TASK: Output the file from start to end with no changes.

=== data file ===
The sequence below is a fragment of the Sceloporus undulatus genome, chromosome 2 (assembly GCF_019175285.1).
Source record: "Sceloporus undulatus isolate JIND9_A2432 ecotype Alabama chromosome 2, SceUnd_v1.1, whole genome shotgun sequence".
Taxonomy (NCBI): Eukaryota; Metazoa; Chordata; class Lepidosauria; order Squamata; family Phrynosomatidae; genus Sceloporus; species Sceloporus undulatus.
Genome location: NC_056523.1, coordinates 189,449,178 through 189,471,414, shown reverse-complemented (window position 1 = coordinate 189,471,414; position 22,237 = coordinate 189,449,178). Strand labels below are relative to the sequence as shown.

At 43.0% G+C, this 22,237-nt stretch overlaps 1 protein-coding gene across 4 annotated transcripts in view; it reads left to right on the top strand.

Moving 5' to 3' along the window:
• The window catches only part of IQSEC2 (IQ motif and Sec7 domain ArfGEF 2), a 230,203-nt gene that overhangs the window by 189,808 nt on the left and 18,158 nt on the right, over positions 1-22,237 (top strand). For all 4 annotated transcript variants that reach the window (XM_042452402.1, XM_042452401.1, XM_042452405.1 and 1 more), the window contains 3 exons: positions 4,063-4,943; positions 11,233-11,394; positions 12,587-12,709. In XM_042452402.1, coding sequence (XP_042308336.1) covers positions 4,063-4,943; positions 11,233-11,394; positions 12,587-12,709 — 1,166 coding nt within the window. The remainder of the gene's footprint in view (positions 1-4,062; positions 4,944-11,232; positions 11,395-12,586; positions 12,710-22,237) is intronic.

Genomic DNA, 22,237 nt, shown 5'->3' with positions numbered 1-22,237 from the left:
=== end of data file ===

The sequence below is a fragment of the Sceloporus undulatus genome, chromosome 2 (assembly GCF_019175285.1).
Source record: "Sceloporus undulatus isolate JIND9_A2432 ecotype Alabama chromosome 2, SceUnd_v1.1, whole genome shotgun sequence".
Taxonomy (NCBI): Eukaryota; Metazoa; Chordata; class Lepidosauria; order Squamata; family Phrynosomatidae; genus Sceloporus; species Sceloporus undulatus.
Genome location: NC_056523.1, coordinates 189,449,178 through 189,471,414, shown reverse-complemented (window position 1 = coordinate 189,471,414; position 22,237 = coordinate 189,449,178). Strand labels below are relative to the sequence as shown.

At 43.0% G+C, this 22,237-nt stretch overlaps 1 protein-coding gene across 4 annotated transcripts in view; it reads left to right on the top strand.

Moving 5' to 3' along the window:
• The window catches only part of IQSEC2 (IQ motif and Sec7 domain ArfGEF 2), a 230,203-nt gene that overhangs the window by 189,808 nt on the left and 18,158 nt on the right, over positions 1-22,237 (top strand). For all 4 annotated transcript variants that reach the window (XM_042452402.1, XM_042452401.1, XM_042452405.1 and 1 more), the window contains 3 exons: positions 4,063-4,943; positions 11,233-11,394; positions 12,587-12,709. In XM_042452402.1, coding sequence (XP_042308336.1) covers positions 4,063-4,943; positions 11,233-11,394; positions 12,587-12,709 — 1,166 coding nt within the window. The remainder of the gene's footprint in view (positions 1-4,062; positions 4,944-11,232; positions 11,395-12,586; positions 12,710-22,237) is intronic.

Genomic DNA, 22,237 nt, shown 5'->3' with positions numbered 1-22,237 from the left: